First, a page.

On September 10, 2018, the U.S. Court of Appeals for the Federal Circuit (“the Federal Circuit”) issued its much anticipated ruling in Regents of the University of California et al. v. Broad Institute, Inc. et al., Case No. 2017-1907 concerning various patents and patent applications directed to CRISPR‑Cas9.
In a succinct opinion, the Federal Circuit affirmed the Patent and Trial and Appeal Board’s (“the Board”) decision finding of no interference‑in‑fact between patents and patent applications owned by The Broad Institute, Inc. et al. (collectively, “the Broad”) and patent applications owned by The Regents of the University of California et al (collectively, “UC”). The Board’s decision relied on various differences between the CRISPR-Cas9 gene editing system in a eukaryotic environment (as generally claimed by the Broad) and the CRISPR-Cas9 gene editing system in any environment, including in prokaryotic cells or in vitro (as claimed by UC).
On appeal, UC made two principal arguments, both revolving around the substantial evidence standard. UC claimed that the Board “(1) improperly adopted a rigid test for obviousness that required the prior art contain specific instructions, and (2) erred in dismissing evidence of simultaneous invention as irrelevant.”
Reiterating its role as an appellate body that does not reweigh evidence, but highlighting the considerable evidence considered by the Board — including “expert testimony, contemporaneous statements made by skilled artisans, statements by the UC inventors themselves, and prior art failures” — the Federal Circuit held that the Board’s findings of fact concerning whether a skilled artisan would have a reasonable expectation of success in applying the CRISPR‑Cas9 system in a eukaryotic cell were supported by substantial evidence.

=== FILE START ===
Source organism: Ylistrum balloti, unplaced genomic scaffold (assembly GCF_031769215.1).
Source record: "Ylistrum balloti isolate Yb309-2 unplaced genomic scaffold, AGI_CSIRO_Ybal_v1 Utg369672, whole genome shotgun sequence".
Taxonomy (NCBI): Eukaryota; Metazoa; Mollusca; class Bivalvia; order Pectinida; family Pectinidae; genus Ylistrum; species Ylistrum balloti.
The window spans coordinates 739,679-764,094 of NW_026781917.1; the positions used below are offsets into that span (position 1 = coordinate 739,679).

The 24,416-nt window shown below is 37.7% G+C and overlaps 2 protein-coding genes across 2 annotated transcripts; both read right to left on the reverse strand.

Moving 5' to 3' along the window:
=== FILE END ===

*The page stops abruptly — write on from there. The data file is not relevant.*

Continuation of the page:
More specifically, the Federal Circuit rejected UC’s assertion that the Board improperly applied a relatedly rigid test for obviousness. The Federal Circuit found that the Board did not solely rely on the absence of specific instructions in the prior art when arriving at its holding, but considered such in conjunction with prior failures at adapting prokaryotic systems to eukaryotic cells based on general instructions.
Likewise, the Federal Circuit, rejected UC’s assertion that the Board erred in dismissing evidence of simultaneous invention as irrelevant. The Federal Circuit acknowledged that simultaneous invention may be strong evidence of obviousness, but noted that such evidence needs to be considered in light of the totality of the circumstances. In particular, Judge Kimberly Moore, authoring the Federal Circuit’s opinion, writes “[w]e consider[ed] the Broad’s evidence of simultaneous invention, along with evidence regarding the state of the art, the statements of the inventors, failures involving similar technologies, and the remainder of the record evidence, and conclude the Board’s finding is supported by substantial evidence.”
In concluding, the Federal Circuit was careful to note that its decision is limited to “the scope of the two sets of applied‑for claims, and whether those claims are patentably distinct. It is not a ruling on the validity of either set of claims.”
Unfortunately, the Federal Circuit’s ruling here offers nothing to clarify the complicated licensing landscape that surrounds this technology, both at home and abroad. Further, the now extensive litigation (and potentially ongoing litigation as UC considers its appeal options) revolving around CRISPR-Cas9 may encourage potential patentees to reevaluate current practices and policies applied prior to the filing of a patent application. For example, in fields driven by peer review and publication, what information, if any, should be disclosed prior to filing and when should such information be published? Likewise, how long should inventors wait to file and what data, if any, should be included in the related patent application? Considering the state of the art, potential patentees will need to weigh the risks carefully before disclosing or publishing.